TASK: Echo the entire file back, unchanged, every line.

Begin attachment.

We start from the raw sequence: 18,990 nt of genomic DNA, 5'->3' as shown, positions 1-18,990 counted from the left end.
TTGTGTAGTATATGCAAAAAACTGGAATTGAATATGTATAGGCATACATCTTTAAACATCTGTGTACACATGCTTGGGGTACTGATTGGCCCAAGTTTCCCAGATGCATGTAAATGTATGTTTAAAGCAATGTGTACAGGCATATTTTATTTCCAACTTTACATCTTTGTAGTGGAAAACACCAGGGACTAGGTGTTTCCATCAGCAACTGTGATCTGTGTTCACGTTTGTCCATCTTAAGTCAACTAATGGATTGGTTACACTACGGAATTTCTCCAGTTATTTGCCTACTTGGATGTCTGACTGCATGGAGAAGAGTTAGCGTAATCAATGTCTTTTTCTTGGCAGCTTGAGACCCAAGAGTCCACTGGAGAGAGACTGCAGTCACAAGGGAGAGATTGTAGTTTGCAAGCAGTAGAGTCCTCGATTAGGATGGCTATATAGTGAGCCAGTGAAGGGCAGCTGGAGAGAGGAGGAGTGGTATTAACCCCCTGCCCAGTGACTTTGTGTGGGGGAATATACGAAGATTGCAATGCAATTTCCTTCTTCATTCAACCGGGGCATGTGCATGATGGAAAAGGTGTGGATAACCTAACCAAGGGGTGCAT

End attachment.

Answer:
We start from the raw sequence: 18,990 nt of genomic DNA, 5'->3' as shown, positions 1-18,990 counted from the left end.
TTGTGTAGTATATGCAAAAAACTGGAATTGAATATGTATAGGCATACATCTTTAAACATCTGTGTACACATGCTTGGGGTACTGATTGGCCCAAGTTTCCCAGATGCATGTAAATGTATGTTTAAAGCAATGTGTACAGGCATATTTTATTTCCAACTTTACATCTTTGTAGTGGAAAACACCAGGGACTAGGTGTTTCCATCAGCAACTGTGATCTGTGTTCACGTTTGTCCATCTTAAGTCAACTAATGGATTGGTTACACTACGGAATTTCTCCAGTTATTTGCCTACTTGGATGTCTGACTGCATGGAGAAGAGTTAGCGTAATCAATGTCTTTTTCTTGGCAGCTTGAGACCCAAGAGTCCACTGGAGAGAGACTGCAGTCACAAGGGAGAGATTGTAGTTTGCAAGCAGTAGAGTCCTCGATTAGGATGGCTATATAGTGAGCCAGTGAAGGGCAGCTGGAGAGAGGAGGAGTGGTATTAACCCCCTGCCCAGTGACTTTGTGTGGGGGAATATACGAAGATTGCAATGCAATTTCCTTCTTCATTCAACCGGGGCATGTGCATGATGGAAAAGGTGTGGATAACCTAACCAAGGGGTGCAT